regarding relative prices may be educational.
Consider the 1869 Liberty Seated Quarter. There
are certainly fewer than three hundred business
strikes in existence, and probably less than two
hundred. It could be plausibly argued that there
are less than one hundred!
Perhaps sixteen different 1869 quarters grade
above MS-60. No matter how the term ‘rare’ is
reasonably employed, each 1869 quarter is RARE.
Even if the 175 or so Proofs are added to the
number of business strikes, I am almost certain
that the grand total of 1869 quarters is fewer
than five hundred.
On April 17, 2008, at the Platinum Night event
of the Heritage CSNS auction, an 1869 quarter
that is very plausibly the finest known was
auctioned. It is the sole 1869 that is PCGS
graded MS-66, and none have been graded MS-67 or
higher. The NGC has also graded one as MS-66,
which is in the EHG collection. According to the
NGC registry, it was added in August 2005. So,
this 1869 quarter is probably the first, though
maybe the second or third, finest known. As the
highest certified by PCGS, its price may be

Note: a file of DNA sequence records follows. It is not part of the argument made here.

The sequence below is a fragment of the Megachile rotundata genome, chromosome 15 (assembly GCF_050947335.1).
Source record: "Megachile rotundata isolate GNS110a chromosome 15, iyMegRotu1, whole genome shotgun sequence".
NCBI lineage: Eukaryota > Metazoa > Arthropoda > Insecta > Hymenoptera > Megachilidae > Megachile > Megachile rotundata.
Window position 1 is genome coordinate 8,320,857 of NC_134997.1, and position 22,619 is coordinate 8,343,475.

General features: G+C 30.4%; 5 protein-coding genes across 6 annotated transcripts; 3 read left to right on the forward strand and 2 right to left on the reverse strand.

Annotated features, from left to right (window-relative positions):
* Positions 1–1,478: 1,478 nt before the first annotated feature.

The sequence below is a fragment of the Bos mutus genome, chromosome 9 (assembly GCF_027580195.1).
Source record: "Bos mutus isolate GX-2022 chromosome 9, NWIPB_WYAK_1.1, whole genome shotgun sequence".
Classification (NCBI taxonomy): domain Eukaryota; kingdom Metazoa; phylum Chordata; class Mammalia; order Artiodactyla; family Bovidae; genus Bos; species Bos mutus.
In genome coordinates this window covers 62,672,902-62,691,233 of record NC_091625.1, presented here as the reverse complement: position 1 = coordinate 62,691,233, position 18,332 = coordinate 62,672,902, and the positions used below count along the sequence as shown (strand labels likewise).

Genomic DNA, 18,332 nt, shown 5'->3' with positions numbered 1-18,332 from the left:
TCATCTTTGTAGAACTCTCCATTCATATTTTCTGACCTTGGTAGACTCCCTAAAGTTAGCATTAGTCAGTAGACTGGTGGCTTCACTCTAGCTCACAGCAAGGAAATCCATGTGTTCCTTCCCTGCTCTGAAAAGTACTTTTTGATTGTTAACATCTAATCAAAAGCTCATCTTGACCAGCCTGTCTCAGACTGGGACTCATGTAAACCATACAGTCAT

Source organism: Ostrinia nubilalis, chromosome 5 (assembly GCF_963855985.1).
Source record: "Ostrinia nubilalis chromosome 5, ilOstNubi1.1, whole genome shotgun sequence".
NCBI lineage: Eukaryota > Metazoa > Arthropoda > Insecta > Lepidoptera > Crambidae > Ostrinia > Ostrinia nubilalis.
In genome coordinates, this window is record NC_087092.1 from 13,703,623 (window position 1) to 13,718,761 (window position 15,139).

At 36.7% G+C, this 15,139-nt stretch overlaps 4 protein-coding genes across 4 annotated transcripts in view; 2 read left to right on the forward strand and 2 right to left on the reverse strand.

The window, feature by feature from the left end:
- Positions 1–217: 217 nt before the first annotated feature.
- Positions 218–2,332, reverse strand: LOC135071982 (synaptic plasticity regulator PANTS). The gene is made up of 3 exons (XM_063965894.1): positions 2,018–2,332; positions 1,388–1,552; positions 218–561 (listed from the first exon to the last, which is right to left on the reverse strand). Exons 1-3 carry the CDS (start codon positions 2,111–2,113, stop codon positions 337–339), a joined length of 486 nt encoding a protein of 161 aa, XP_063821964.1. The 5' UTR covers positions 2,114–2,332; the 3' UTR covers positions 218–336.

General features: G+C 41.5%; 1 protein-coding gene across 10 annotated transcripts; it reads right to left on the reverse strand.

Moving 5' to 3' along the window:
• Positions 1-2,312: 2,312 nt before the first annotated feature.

logically compared to the highest certified
The 1868 quarter is not quite as rare as the
1869 quarter, but it may also be a rarity.
Incredibly, on April 17, Heritage also auctioned
a PCGS graded MS-66 1868 quarter. Laura Sperber
exclaimed that these were both “awesome.” Matt
Kleinsteuber is ecstatic about them. He asserted
that these two quarters are “absolutely
phenomenal, real superb gems with fresh original
color.” The 1868 sold for $40,250 and the 1869
for $57,500. So, the sum of both is less than
$100,000, high prices for Liberty Seated
Quarters, though perhaps better values than the
finest certified Washington Quarters.
Of course, it is true that a 1932-D quarter is
much more famous than an 1869 quarter, and that
there are one hundred Washington Quarter
collectors for every single person who collects
Liberty Seated Quarters ‘by date.’ It is also
true that there is much more to coin collecting
than obtaining rarities. Does it make logical
sense, however, to put time, effort, and very
substantial sums into the acquisition of common
On April 15, 2008, why did someone pay $143,750